His backers - among them the nastiest pollutocrats in America - are calling in their favours. But this last binge of vandalism is also the Bush presidency reduced to its essentials. Destruction is not an accidental product of its ideology. Destruction is the ideology. Neoconservatism is power expressed by showing that you can reduce any part of the world to rubble.

If it is too late to prevent runaway climate change, the Bush team must carry much of the blame. His wilful trashing of the Middle Climate - the interlude of benign temperatures which allowed human civilisation to flourish - makes the mass murder he engineered in Iraq only the second of his crimes against humanity. Bush has waged his war on science with the same obtuse determination with which he has waged his war on terror.

Is it too late? To say so is to make it true. To suggest there is nothing that can be done is to ensure that nothing is done. But even a resolute optimist like me finds hope ever harder to summon. A new summary of the science published since last year's Intergovernmental Panel report suggests that - almost a century ahead of schedule - the critical climate processes might have begun.

Just a year ago the Intergovernmental Panel warned that the Arctic's "late-summer sea ice is projected to disappear almost completely towards the end of the 21st century ... in some models." But, as the new report by the Public Interest Research Centre (Pirc) shows, climate scientists are now predicting the end of late-summer sea ice within three to seven years. The trajectory of current melting plummets through the graphs like a meteorite falling to earth.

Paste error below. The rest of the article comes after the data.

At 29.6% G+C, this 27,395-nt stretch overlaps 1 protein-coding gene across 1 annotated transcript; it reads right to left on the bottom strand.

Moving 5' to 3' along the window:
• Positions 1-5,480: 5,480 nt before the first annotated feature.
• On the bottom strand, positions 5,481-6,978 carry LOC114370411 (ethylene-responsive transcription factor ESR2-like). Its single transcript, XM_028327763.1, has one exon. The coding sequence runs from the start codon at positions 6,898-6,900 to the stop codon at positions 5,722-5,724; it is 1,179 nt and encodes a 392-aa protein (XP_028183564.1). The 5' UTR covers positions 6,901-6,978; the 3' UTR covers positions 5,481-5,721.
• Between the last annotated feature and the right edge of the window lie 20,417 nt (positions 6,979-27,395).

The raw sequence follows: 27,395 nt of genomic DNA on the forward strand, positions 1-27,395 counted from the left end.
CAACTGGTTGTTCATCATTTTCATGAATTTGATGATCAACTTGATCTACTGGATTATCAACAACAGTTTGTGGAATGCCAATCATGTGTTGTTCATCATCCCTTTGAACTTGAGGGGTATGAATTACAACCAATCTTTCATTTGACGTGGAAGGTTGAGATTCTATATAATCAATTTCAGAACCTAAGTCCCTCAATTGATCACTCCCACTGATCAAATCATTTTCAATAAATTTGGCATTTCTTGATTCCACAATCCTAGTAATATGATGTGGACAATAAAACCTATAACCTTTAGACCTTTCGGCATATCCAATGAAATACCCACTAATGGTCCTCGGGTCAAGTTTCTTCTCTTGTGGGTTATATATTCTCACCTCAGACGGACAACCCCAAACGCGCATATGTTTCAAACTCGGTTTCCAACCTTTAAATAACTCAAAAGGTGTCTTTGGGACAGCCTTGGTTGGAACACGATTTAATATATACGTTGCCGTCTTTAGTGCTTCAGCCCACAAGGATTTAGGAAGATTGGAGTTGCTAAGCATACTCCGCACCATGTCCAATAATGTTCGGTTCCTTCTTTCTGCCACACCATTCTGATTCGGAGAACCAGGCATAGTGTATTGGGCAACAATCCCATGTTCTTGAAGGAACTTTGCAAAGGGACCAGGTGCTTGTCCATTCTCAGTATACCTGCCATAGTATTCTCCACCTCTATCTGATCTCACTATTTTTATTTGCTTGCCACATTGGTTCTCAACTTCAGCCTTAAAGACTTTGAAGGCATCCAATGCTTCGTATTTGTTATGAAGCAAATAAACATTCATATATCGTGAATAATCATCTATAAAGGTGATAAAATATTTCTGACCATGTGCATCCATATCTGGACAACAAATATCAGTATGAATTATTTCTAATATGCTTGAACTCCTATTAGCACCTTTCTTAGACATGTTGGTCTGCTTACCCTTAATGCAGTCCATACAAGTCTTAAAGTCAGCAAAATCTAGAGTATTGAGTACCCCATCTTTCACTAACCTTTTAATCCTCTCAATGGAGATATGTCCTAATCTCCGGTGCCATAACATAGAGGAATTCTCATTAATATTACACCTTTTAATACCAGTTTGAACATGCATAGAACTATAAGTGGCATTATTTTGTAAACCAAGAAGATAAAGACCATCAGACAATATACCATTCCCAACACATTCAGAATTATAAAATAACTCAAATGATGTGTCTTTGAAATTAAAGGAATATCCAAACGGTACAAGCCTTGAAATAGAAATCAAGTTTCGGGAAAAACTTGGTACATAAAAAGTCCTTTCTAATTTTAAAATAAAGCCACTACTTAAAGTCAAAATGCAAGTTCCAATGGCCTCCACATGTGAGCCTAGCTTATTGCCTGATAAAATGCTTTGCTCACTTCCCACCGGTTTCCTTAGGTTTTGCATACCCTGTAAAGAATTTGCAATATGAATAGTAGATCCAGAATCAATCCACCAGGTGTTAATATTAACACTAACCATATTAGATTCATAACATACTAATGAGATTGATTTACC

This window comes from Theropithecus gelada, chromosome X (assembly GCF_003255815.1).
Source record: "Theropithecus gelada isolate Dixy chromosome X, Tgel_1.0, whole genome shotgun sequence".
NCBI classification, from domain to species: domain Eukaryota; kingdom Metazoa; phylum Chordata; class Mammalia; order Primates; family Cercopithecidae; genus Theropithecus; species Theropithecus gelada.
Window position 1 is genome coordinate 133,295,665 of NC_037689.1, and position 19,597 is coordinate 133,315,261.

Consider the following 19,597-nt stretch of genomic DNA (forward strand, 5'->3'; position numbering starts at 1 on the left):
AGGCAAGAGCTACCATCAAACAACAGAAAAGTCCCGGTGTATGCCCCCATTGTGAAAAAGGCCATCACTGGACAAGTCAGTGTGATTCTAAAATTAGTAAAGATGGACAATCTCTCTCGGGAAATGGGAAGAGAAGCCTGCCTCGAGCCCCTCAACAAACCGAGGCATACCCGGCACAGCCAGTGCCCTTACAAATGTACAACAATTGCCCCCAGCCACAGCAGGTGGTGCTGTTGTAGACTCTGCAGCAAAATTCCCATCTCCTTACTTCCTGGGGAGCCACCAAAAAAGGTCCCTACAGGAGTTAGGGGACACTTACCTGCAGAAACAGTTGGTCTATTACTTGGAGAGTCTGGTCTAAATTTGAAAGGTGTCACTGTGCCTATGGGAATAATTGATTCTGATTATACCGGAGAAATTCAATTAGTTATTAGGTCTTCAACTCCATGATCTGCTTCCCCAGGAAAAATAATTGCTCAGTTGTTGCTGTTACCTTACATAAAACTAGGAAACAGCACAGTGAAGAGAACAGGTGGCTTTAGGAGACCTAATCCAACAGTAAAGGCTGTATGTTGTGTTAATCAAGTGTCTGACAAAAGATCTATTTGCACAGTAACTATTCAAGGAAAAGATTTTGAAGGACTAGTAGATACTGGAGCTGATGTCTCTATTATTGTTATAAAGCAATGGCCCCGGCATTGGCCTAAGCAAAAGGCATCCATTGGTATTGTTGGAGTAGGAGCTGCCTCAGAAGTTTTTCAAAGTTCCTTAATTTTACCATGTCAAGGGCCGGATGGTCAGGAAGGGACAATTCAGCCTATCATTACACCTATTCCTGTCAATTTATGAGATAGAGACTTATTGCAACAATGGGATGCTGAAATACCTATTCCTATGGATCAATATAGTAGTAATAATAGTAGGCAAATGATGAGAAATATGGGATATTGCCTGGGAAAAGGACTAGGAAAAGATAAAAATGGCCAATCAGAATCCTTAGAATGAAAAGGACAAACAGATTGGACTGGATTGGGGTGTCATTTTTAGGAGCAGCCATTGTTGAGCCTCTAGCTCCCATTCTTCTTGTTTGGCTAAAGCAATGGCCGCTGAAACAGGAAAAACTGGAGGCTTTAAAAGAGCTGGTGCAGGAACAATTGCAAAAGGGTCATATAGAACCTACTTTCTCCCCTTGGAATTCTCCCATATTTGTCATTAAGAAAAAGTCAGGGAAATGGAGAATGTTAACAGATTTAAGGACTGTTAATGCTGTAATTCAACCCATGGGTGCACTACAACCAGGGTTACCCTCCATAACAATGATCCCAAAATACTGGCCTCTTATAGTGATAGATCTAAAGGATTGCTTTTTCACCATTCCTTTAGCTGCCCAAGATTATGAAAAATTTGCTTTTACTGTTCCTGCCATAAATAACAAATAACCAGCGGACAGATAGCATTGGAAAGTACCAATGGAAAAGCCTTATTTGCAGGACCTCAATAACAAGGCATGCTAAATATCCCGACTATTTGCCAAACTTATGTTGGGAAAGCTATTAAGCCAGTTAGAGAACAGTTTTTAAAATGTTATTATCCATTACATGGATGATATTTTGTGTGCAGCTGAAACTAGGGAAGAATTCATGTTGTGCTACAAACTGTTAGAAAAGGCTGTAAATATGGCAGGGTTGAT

Forget the sodding polar bears: this is about all of us. As the ice disappears, the region becomes darker, which means that it absorbs more heat. A recent paper published in Geophysical Research Letters shows that the extra warming caused by disappearing sea ice penetrates 1,000 miles inland, covering almost the entire region of continuous permafrost. Arctic permafrost contains twice as much carbon as the entire global atmosphere. It remains safe for as long as the ground stays frozen. But the melting has begun. Methane gushers are now gassing out of some places with such force that they keep the water open in Arctic lakes through the winter.

The effects of melting permafrost are not incorporated in any global climate models. Runaway warming in the Arctic alone could flip the entire planet into a new climatic state. The Middle Climate could collapse faster and sooner than the grimmest forecasts proposed.